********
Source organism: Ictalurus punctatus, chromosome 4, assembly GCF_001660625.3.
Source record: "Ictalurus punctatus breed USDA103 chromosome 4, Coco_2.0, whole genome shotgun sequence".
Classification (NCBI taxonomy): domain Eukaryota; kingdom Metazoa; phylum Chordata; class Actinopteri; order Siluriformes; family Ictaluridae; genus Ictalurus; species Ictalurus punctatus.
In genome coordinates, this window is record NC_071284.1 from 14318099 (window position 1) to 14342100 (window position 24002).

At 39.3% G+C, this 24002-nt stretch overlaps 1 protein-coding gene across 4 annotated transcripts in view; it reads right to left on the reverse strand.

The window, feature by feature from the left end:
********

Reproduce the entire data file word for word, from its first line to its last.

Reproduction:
Source organism: Ictalurus punctatus, chromosome 4, assembly GCF_001660625.3.
Source record: "Ictalurus punctatus breed USDA103 chromosome 4, Coco_2.0, whole genome shotgun sequence".
Classification (NCBI taxonomy): domain Eukaryota; kingdom Metazoa; phylum Chordata; class Actinopteri; order Siluriformes; family Ictaluridae; genus Ictalurus; species Ictalurus punctatus.
In genome coordinates, this window is record NC_071284.1 from 14318099 (window position 1) to 14342100 (window position 24002).

At 39.3% G+C, this 24002-nt stretch overlaps 1 protein-coding gene across 4 annotated transcripts in view; it reads right to left on the reverse strand.

The window, feature by feature from the left end: